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July-August 2017

Q&A: Canadian artist Adrian Stimson on Canada 150 and diverse storytelling

In conversation with the curator behind Vancouver Queer Arts Festival's UnSettled

Carine Abouseif@carineabouseif

Screen Shot 2017-07-18 at 10.05.48 AM

Photo courtesy of Adrian Stimson.

How were you chosen to curate UnSettled?

I was approached in August when they had already created the UnSettled theme, linked to reconciliation. In taking it on, I decided to drop the reconciliation piece, since it’s a fundamental part of a lot of things Indigenous people are doing right now. I also wanted to give it more scope and look at the diversity of work in the Two-Spirited community.

How did you choose the artists that would be included?

I wanted to include a diversity of work from Two-Spirit artists—video, painting, performance. This was an opportunity to survey the community. In the last little while, there’s been an explosion of Indigenous work and voices in the arts, and I wanted to get an overview. There are many more in the community that could be included but at this point 19 is a pretty good number.

Was it important to you to work on something like this as Canada 150 approached?

I’m actually trying to ignore 150 as much as I can. There’s always a bunch of money thrown at these things. But when it comes to a First Nations perspective, we also look at the dark history of Canada, which people aren’t necessarily that interested in hearing. Right now, there’s interest in these topics and it’s really important that Two-Spirit voices are heard.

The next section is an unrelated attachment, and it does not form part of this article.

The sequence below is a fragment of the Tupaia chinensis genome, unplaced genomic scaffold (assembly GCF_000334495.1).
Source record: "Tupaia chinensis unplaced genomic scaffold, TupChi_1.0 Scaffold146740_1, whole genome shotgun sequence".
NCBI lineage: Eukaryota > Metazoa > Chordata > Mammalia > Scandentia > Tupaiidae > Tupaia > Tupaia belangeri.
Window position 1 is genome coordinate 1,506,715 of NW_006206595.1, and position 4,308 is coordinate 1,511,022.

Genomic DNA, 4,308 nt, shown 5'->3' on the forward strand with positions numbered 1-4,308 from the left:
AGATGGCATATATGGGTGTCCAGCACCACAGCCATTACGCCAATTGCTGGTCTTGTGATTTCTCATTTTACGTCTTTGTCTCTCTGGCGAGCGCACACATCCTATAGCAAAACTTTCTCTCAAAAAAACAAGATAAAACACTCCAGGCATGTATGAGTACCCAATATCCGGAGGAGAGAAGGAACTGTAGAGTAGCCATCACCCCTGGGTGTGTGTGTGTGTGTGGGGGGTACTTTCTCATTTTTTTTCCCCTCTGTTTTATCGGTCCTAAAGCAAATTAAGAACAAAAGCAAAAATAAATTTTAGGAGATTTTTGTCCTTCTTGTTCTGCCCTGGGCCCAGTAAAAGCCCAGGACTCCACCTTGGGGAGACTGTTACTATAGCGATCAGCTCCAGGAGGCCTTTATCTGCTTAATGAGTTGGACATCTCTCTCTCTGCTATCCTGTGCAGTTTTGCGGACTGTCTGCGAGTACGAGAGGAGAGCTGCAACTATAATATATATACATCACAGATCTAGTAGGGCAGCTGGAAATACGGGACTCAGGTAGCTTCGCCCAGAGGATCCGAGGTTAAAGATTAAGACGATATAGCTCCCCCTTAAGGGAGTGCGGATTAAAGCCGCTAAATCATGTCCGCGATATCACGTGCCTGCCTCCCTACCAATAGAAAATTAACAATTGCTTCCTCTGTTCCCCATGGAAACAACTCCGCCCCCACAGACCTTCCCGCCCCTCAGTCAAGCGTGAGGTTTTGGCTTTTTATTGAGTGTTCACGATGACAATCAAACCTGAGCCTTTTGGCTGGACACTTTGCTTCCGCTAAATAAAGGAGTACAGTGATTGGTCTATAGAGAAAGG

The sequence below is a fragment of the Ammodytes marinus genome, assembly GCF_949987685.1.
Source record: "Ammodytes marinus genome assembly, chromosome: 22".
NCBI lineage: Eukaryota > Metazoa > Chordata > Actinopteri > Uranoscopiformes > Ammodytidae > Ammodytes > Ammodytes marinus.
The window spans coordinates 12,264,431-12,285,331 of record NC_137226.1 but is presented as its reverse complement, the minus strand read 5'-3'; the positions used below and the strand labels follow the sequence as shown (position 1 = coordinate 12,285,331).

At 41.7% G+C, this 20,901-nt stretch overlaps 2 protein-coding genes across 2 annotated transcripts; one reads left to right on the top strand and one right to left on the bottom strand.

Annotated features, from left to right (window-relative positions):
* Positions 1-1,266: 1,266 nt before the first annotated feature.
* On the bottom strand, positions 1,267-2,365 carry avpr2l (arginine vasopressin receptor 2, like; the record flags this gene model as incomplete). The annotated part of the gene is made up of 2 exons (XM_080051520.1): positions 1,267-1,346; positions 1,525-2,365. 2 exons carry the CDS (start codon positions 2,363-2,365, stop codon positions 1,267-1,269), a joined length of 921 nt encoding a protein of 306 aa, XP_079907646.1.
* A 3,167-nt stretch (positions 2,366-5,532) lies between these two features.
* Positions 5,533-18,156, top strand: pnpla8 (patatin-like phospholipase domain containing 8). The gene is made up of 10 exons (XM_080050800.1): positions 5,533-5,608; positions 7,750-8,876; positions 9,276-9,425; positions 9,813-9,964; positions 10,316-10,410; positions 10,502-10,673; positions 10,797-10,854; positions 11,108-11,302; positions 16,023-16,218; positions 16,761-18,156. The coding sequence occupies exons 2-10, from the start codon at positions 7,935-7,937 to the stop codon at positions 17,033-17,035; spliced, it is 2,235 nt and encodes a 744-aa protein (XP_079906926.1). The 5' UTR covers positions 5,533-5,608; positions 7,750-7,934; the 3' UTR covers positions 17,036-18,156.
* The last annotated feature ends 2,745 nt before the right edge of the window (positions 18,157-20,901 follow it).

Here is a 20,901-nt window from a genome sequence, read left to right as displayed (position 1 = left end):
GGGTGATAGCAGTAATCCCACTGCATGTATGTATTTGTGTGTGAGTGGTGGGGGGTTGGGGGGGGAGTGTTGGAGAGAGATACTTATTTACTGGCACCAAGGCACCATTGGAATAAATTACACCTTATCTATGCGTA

In describing UnSettled, you’ve said that defining gender as either male or female was something enforced by settlers. How did that happen?

I can only speak from the Blackfoot context and years of research, but I do think, historically, there has been an erasure of Two-Spiritedness in Western society. That goes back to the conquistadors, when they noticed men dressing up as women, and realized those people had a lot of power. In any conquest situation, they target people in the community who are most influential, and at that time, a lot of Two-Spirit people were very influential in their communities. One of the things we recognize in our communities now is that any time somebody wants to discredit a group of people or lay the foundation for extermination, they start attacking their intellectuals and artists. Only in the last 20 years are we starting to see a real move back to understanding those histories.

There’s an element of parody in your own work. Was that kind of critique present in UnSettled?

There’s definitely a mix of comedic and serious approaches, and all of them work together to show the diversity of voice within the Two-Spirit community. My desire is not to stereotype Two-Spirit people again. We have conflicts and agreements on various subjects. So I think again we need to be careful not to stereotype things and make it open so their own voices can come through.

You once said that you were in Indigenous politics for a while, but that you found art to be a “gentler place to deal with the issues of residential schools, racism, and homophobia.” What made you feel that way?

I was a tribal councillor with my nation for four terms, or about 10 years. But I often find within the political process, there’s a lot of walking on eggshells. Sometimes art lends itself to being more outrageous to actually make a point. For me, that’s using my character Buffalo Boy [a campy, gender-bending persona], who can actually say some of the things Adrian Stimson doesn’t want to. I can be a bit more ridiculous, and that really works beautifully with the Indigenous history of the “trickster”—the contrary people in our community who were troublemakers in a good way. It’s like being a mirror of society and showing it back to them in an exaggerated way. Every opportunity to speak out only helps further the dialogue.

Interview has been edited and condensed for clarity.

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